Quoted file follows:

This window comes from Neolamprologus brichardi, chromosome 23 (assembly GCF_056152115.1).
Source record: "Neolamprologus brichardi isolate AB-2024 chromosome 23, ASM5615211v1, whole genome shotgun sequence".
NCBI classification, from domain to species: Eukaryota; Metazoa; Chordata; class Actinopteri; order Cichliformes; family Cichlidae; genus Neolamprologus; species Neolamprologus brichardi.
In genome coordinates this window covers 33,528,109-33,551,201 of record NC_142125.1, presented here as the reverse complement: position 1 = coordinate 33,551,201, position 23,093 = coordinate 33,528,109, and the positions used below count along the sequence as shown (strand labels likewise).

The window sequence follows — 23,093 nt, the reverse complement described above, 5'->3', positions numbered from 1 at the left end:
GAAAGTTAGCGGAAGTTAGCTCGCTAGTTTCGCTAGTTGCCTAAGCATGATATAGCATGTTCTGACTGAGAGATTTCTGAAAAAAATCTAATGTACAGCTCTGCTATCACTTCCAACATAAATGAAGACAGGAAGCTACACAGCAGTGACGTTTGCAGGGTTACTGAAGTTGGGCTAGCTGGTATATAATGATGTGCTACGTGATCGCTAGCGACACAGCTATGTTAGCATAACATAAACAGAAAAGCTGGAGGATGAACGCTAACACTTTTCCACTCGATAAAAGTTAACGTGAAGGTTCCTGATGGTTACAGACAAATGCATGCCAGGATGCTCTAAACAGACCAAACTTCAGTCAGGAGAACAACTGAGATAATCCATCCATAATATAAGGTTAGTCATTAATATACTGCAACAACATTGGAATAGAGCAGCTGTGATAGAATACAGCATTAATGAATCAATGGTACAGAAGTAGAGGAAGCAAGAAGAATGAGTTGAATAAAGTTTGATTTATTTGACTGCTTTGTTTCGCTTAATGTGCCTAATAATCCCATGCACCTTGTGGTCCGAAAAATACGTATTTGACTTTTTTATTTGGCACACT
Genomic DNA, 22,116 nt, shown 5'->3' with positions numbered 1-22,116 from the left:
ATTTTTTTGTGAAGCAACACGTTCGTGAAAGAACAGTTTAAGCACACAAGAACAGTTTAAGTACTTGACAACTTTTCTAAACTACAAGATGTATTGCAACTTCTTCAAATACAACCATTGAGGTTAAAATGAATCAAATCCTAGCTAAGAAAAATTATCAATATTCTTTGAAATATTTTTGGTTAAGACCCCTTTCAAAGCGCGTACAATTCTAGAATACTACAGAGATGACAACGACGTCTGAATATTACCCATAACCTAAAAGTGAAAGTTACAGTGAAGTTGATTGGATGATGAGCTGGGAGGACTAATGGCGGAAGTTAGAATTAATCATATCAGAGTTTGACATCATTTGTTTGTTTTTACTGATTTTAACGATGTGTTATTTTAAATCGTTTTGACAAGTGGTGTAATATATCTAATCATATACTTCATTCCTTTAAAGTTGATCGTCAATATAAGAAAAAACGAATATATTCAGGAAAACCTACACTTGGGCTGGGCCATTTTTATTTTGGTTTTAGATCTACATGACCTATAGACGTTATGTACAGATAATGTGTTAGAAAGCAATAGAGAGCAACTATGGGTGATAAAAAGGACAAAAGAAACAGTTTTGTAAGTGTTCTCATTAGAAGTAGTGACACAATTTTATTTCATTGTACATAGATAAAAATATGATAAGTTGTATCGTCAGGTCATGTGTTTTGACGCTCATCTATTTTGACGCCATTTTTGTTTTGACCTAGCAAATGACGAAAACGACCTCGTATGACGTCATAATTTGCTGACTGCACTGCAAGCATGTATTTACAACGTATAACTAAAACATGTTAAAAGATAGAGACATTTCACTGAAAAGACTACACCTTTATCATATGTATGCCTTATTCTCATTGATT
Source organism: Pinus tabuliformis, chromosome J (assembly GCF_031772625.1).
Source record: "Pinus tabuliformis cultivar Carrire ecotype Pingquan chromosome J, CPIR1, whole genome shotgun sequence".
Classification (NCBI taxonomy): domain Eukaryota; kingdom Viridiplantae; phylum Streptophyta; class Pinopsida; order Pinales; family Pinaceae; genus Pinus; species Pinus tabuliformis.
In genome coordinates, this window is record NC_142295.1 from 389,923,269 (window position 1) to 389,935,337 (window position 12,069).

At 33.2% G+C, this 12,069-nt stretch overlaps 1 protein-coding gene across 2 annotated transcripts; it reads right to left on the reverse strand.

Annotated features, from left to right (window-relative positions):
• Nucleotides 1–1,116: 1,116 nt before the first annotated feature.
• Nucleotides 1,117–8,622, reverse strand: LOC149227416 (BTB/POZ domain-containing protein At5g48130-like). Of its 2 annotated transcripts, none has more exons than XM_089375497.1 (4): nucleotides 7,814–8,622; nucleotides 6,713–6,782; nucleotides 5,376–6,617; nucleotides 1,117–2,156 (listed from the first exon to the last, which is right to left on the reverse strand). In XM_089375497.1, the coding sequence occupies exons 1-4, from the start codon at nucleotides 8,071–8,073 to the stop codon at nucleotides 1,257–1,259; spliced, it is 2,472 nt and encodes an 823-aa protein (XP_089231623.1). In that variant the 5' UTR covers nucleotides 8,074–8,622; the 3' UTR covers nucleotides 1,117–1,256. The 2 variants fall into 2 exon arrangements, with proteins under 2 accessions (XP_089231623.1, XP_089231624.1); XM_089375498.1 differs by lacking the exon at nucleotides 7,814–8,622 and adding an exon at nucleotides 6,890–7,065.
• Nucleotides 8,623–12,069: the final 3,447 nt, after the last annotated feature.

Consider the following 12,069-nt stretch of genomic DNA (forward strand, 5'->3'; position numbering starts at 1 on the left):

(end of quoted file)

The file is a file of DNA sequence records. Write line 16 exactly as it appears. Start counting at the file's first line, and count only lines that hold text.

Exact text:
• Nucleotides 1,117–8,622, reverse strand: LOC149227416 (BTB/POZ domain-containing protein At5g48130-like). Of its 2 annotated transcripts, none has more exons than XM_089375497.1 (4): nucleotides 7,814–8,622; nucleotides 6,713–6,782; nucleotides 5,376–6,617; nucleotides 1,117–2,156 (listed from the first exon to the last, which is right to left on the reverse strand). In XM_089375497.1, the coding sequence occupies exons 1-4, from the start codon at nucleotides 8,071–8,073 to the stop codon at nucleotides 1,257–1,259; spliced, it is 2,472 nt and encodes an 823-aa protein (XP_089231623.1). In that variant the 5' UTR covers nucleotides 8,074–8,622; the 3' UTR covers nucleotides 1,117–1,256. The 2 variants fall into 2 exon arrangements, with proteins under 2 accessions (XP_089231623.1, XP_089231624.1); XM_089375498.1 differs by lacking the exon at nucleotides 7,814–8,622 and adding an exon at nucleotides 6,890–7,065.